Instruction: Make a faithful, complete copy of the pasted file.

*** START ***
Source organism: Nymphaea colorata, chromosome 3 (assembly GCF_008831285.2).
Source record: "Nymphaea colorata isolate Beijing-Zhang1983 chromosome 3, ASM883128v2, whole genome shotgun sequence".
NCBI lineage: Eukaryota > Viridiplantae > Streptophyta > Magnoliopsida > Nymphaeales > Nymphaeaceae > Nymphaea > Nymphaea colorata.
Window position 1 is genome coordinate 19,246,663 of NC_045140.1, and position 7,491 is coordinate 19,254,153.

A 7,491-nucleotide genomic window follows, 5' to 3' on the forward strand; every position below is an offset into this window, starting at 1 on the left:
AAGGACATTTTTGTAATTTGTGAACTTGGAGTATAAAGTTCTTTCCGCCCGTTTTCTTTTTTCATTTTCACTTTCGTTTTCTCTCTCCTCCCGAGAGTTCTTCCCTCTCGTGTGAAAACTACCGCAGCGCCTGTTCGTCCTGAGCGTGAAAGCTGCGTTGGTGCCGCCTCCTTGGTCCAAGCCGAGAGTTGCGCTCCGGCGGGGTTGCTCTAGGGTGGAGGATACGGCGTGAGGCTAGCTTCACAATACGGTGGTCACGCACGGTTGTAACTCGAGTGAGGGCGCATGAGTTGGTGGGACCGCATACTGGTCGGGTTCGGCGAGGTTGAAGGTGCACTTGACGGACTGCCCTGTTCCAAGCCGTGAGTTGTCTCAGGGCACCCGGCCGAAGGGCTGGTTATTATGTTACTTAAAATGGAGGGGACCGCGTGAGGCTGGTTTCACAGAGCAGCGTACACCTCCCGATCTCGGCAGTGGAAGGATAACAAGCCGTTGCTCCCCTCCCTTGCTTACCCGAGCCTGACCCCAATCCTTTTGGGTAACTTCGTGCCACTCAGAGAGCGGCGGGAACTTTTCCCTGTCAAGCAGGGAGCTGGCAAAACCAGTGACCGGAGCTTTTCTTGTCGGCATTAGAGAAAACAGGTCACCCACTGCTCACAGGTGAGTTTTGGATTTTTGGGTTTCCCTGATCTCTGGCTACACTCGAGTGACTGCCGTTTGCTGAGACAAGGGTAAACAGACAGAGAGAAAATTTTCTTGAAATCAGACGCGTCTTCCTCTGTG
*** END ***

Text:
Source organism: Nymphaea colorata, chromosome 3 (assembly GCF_008831285.2).
Source record: "Nymphaea colorata isolate Beijing-Zhang1983 chromosome 3, ASM883128v2, whole genome shotgun sequence".
NCBI lineage: Eukaryota > Viridiplantae > Streptophyta > Magnoliopsida > Nymphaeales > Nymphaeaceae > Nymphaea > Nymphaea colorata.
Window position 1 is genome coordinate 19,246,663 of NC_045140.1, and position 7,491 is coordinate 19,254,153.

A 7,491-nucleotide genomic window follows, 5' to 3' on the forward strand; every position below is an offset into this window, starting at 1 on the left:
AAGGACATTTTTGTAATTTGTGAACTTGGAGTATAAAGTTCTTTCCGCCCGTTTTCTTTTTTCATTTTCACTTTCGTTTTCTCTCTCCTCCCGAGAGTTCTTCCCTCTCGTGTGAAAACTACCGCAGCGCCTGTTCGTCCTGAGCGTGAAAGCTGCGTTGGTGCCGCCTCCTTGGTCCAAGCCGAGAGTTGCGCTCCGGCGGGGTTGCTCTAGGGTGGAGGATACGGCGTGAGGCTAGCTTCACAATACGGTGGTCACGCACGGTTGTAACTCGAGTGAGGGCGCATGAGTTGGTGGGACCGCATACTGGTCGGGTTCGGCGAGGTTGAAGGTGCACTTGACGGACTGCCCTGTTCCAAGCCGTGAGTTGTCTCAGGGCACCCGGCCGAAGGGCTGGTTATTATGTTACTTAAAATGGAGGGGACCGCGTGAGGCTGGTTTCACAGAGCAGCGTACACCTCCCGATCTCGGCAGTGGAAGGATAACAAGCCGTTGCTCCCCTCCCTTGCTTACCCGAGCCTGACCCCAATCCTTTTGGGTAACTTCGTGCCACTCAGAGAGCGGCGGGAACTTTTCCCTGTCAAGCAGGGAGCTGGCAAAACCAGTGACCGGAGCTTTTCTTGTCGGCATTAGAGAAAACAGGTCACCCACTGCTCACAGGTGAGTTTTGGATTTTTGGGTTTCCCTGATCTCTGGCTACACTCGAGTGACTGCCGTTTGCTGAGACAAGGGTAAACAGACAGAGAGAAAATTTTCTTGAAATCAGACGCGTCTTCCTCTGTG